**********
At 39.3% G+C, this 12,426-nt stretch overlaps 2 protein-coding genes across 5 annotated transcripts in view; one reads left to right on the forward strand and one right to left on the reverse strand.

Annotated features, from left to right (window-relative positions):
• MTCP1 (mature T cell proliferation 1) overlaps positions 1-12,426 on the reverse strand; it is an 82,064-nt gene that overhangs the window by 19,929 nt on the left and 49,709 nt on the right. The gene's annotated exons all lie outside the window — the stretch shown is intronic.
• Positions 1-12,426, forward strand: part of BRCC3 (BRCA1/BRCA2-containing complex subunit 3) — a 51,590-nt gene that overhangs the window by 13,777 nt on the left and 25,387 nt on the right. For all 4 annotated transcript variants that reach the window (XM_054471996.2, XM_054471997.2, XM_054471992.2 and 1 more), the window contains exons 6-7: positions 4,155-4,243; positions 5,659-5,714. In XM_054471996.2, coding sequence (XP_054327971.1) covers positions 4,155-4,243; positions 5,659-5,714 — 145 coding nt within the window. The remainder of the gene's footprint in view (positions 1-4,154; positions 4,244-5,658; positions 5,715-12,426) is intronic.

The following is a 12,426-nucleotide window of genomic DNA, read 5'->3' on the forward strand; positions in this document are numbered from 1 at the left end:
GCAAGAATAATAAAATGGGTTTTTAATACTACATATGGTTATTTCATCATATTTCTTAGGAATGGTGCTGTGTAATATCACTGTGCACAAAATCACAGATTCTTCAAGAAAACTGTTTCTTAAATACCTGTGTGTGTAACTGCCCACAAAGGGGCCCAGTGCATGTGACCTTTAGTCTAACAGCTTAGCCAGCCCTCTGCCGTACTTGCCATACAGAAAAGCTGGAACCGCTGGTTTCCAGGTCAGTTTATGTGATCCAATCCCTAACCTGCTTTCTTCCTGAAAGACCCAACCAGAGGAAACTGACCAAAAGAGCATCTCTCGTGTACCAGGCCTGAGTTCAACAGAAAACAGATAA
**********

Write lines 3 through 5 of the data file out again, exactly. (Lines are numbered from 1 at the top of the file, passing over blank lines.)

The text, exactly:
• MTCP1 (mature T cell proliferation 1) overlaps positions 1-12,426 on the reverse strand; it is an 82,064-nt gene that overhangs the window by 19,929 nt on the left and 49,709 nt on the right. The gene's annotated exons all lie outside the window — the stretch shown is intronic.
• Positions 1-12,426, forward strand: part of BRCC3 (BRCA1/BRCA2-containing complex subunit 3) — a 51,590-nt gene that overhangs the window by 13,777 nt on the left and 25,387 nt on the right. For all 4 annotated transcript variants that reach the window (XM_054471996.2, XM_054471997.2, XM_054471992.2 and 1 more), the window contains exons 6-7: positions 4,155-4,243; positions 5,659-5,714. In XM_054471996.2, coding sequence (XP_054327971.1) covers positions 4,155-4,243; positions 5,659-5,714 — 145 coding nt within the window. The remainder of the gene's footprint in view (positions 1-4,154; positions 4,244-5,658; positions 5,715-12,426) is intronic.

The following is a 12,426-nucleotide window of genomic DNA, read 5'->3' on the forward strand; positions in this document are numbered from 1 at the left end: